Fed officials still hope inflation will ease largely on its own, even as they prepare to shift policy in ways that would allow sooner and faster interest rate increases next year than had been anticipated. (File pic - THE US Fed building in Washington)aws全区号（www.2km.me）提供aws账号、aws全区号、aws32v账号、亚马逊云账号出售，提供api ，质量稳定，数量持续。另有售azure oracle linode等账号.
THE US Federal Reserve’s (Fed) experiment with running a “hot” economy has edged into historically uncharted territory, with an unemployment rate never reached without associated central bank rate increases and now levels of inflation that in the past also prompted a policy response.
The Consumer Price Index (CPI) for November posted the biggest annual increase in 39 years, data on Friday showed, amid signs that price pressures are broadening and likely leading policymakers at their meeting this week to significantly raise inflation projections that have been running behind actual outcomes.
That may prompt a policy shift, with officials accelerating plans to end their bondbuying and, many analysts expect, signalling that rate increases may begin sooner than anticipated.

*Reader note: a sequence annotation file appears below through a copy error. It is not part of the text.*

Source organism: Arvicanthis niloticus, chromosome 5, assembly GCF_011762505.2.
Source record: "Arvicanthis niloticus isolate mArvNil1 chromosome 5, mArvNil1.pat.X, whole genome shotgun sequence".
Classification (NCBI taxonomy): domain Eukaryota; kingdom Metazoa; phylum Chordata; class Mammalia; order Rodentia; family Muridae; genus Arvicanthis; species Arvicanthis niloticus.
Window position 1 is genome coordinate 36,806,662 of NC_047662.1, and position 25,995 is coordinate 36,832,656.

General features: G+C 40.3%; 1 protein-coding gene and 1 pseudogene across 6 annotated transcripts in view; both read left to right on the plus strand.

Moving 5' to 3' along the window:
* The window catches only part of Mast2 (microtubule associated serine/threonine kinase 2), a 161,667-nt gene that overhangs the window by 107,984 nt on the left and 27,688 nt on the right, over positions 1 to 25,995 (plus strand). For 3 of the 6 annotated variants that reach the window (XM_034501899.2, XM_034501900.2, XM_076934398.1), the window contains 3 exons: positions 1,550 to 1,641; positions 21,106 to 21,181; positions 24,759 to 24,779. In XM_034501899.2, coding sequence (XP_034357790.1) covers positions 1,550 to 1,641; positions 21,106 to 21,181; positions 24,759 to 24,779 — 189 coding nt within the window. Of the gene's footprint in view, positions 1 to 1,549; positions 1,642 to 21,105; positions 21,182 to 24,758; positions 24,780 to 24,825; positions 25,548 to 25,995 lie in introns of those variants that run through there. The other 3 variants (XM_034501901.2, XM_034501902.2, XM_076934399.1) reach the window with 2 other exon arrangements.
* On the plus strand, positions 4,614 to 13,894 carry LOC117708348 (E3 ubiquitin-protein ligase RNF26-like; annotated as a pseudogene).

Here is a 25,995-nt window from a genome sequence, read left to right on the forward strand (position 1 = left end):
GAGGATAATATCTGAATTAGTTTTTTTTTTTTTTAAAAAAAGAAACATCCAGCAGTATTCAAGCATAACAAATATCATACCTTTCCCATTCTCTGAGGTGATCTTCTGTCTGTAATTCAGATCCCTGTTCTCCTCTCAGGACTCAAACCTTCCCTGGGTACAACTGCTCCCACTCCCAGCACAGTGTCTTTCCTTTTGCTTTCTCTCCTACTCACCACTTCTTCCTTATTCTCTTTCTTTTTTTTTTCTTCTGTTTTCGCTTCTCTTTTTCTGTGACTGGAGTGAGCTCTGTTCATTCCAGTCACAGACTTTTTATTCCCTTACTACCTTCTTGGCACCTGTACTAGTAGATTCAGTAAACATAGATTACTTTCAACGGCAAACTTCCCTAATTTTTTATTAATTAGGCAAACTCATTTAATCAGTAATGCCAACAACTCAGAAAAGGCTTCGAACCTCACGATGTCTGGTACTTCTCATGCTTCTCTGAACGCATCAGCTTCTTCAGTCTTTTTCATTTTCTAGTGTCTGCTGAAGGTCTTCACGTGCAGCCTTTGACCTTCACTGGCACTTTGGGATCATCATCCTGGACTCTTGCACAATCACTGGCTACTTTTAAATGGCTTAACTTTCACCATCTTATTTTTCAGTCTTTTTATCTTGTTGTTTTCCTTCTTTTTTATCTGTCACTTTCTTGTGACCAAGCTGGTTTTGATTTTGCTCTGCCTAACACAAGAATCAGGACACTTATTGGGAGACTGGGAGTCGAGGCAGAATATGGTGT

The unemployment rate is also flashing red, at least by past Fed standards.
The 4.2% rate reached in November has only been hit or exceeded about 20% of the time since the late 1940s, covering four periods of low joblessness, including the late 2010s, with the Fed raising rates during each.
The central bank in 2020 concluded that inflation was now less of a risk and pledged to try to milk more jobs and a lower unemployment rate out of an economy it felt had changed in fundamental ways since the high inflation scares of the 1980s – a conclusion that’s now being tested in real time.
“They are behind the curve and I have thought so for some time,” said Glenn Hubbard, former chair of the Council of Economic Advisers under President George Bush and now a Columbia University economics professor.
The Fed’s new approach hoped to drive an array of labour market indicators like the participation rate back to pre-pandemic levels, but Hubbard said “running the economy hot...is a risky bet” if it aims to offset structural economic forces like demographics that aren’t responsive, at least not quickly, to central bank policy.
Declining real wages
Fed officials still hope inflation will ease largely on its own, even as they prepare to shift policy in ways that would allow sooner and faster interest rate increases next year than had been anticipated.
In the meantime, while Fed chairman Jerome Powell and other policymakers rebut comparisons between this era and the years in the 1980s when high inflation cut into living standards, recent price increases have posed a similar sort of political dilemma.
On the surface, wages are rising as employers struggle to fill open jobs in a pandemic era where the unemployed are reluctant to rejoin jobs for health or other reasons, and those who are in jobs have gained leverage to job-hop for higher pay.